Stratiform is an exhibition featuring work by Berlin- and Saskatchewan-based artist Kara Uzelman. The exhibition is Uzelman’s first solo presentation in Vancouver, and was conceived in the context of a larger series of works and events exploring contemporary forms of melancholy.
Stratiform is an exploration of the melancholic object. Melancholy, it seems, hangs with particular heaviness around objects. As urban subjects, we surround ourselves with an unprecedented volume of material things: objects fix us in time and place, while remaining fundamentally silent, inert and indifferent.
One might argue that the work of many contemporary artists, designers and curators—much of it concerned with fragments, ruins and retreats from definitive meanings—is itself bound up with a melancholic desire to fill in “the missing.” Our current cultural moment (i.e., late Late Capitalism) could be defined by a kind of unprecedented melancholic drive, fuelled in part by an endless proliferation of things, none of which can ever satisfy our desire for a deeper connection with our physical world. Our persistent attachment to objects and their ultimate distance from us: this paradox underpins Stratiform.
Kara Uzelman’s work offers an evocative lens through which to consider the melancholy of objects. With a background in contemporary art, urban planning and archaeology, Uzelman constructs elaborate pseudo-historical narratives for hitherto discarded, forlorn objects. She works with scavenged materials to explore the possible stories embedded in found materials. Her growing body of work has consistently evaluated the object’s potential for alternative sources of meaning beyond what is read or understood on the surface. Uzelman’s work is an interruption in our collective drive towards mega-production and the disposable object; it proposes a landscape in which objects begin to assert themselves and reveal layer upon layer of alternative meaning.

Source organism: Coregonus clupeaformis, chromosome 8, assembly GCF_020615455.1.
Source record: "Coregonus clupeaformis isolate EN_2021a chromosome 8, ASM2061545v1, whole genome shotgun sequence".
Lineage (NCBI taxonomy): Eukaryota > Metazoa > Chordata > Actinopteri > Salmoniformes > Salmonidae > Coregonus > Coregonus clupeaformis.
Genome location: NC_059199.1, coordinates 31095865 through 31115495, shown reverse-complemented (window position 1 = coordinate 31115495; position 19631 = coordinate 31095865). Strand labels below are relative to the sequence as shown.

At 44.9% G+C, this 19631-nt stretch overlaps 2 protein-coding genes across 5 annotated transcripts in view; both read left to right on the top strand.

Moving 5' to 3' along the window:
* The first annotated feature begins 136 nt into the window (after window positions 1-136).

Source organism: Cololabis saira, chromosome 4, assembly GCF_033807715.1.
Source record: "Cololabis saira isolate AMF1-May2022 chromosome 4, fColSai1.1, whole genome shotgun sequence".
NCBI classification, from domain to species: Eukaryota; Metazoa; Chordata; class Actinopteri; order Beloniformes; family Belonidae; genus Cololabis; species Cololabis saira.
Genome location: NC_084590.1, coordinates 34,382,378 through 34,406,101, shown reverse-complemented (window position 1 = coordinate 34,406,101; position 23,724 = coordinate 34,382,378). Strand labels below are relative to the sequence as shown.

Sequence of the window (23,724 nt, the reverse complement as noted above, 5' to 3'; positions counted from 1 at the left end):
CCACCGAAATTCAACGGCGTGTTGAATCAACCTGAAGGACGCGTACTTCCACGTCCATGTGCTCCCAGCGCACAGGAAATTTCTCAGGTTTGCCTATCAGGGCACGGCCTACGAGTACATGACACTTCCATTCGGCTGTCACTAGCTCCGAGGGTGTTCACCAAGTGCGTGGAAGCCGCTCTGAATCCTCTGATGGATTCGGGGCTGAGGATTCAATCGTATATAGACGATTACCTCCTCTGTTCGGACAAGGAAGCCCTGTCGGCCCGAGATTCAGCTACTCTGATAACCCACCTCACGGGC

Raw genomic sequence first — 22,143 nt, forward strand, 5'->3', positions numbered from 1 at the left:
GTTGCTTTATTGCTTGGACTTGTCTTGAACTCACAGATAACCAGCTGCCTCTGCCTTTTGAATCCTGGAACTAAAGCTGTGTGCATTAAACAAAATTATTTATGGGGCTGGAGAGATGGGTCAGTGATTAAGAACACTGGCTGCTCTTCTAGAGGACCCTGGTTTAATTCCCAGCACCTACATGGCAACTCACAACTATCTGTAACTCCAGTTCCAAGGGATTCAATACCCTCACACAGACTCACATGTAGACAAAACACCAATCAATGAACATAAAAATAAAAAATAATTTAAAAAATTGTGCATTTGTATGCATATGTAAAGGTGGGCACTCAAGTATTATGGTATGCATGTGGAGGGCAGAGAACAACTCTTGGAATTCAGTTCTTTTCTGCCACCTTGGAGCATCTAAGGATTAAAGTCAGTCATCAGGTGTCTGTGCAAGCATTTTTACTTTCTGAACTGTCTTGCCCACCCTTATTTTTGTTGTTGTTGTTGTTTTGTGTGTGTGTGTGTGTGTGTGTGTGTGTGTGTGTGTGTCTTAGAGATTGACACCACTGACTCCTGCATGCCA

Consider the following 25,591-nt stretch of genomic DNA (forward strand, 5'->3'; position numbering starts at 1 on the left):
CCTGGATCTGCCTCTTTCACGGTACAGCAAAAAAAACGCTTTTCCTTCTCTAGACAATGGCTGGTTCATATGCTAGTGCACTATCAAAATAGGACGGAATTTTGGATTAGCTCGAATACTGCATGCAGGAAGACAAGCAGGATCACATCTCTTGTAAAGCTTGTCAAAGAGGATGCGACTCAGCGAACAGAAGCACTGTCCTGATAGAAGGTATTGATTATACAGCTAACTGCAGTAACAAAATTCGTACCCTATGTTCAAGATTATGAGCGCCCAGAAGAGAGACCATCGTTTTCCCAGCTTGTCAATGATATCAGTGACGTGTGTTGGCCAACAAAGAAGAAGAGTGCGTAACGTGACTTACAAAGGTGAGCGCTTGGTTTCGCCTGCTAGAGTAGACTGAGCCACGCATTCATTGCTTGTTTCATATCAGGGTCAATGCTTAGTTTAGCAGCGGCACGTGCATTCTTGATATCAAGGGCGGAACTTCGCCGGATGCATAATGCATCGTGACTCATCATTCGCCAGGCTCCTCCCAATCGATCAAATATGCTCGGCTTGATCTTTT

The work in Stratiform stems from Uzelman’s recent move to rural Saskatchewan, and her research into renegade communities that have historically populated this remote area. Sourcing materials from garage sales, adhoc excavations, and exploratory meanderings in the countryside, this series is composed of an ongoing collection of fabricated artefacts and documented site works. Uzelman engages techniques associated with regional homesteading, survivalist culture, and experimental archaeology. Through this collection of objects and imagery, a material language of salvaged and reassembled twentieth century refuse is developed, generating a gateway for reflection on the possible past and future of objects, their lost histories and their possible stories.
This exhibition is accompanied by the publication Unknown Objects by poet and essayist Lisa Robertson, an artist edition by Kara Uzelman and Jeffrey Allport, and SAD, a series of events and discussions on the subject of melancholy and commiseration.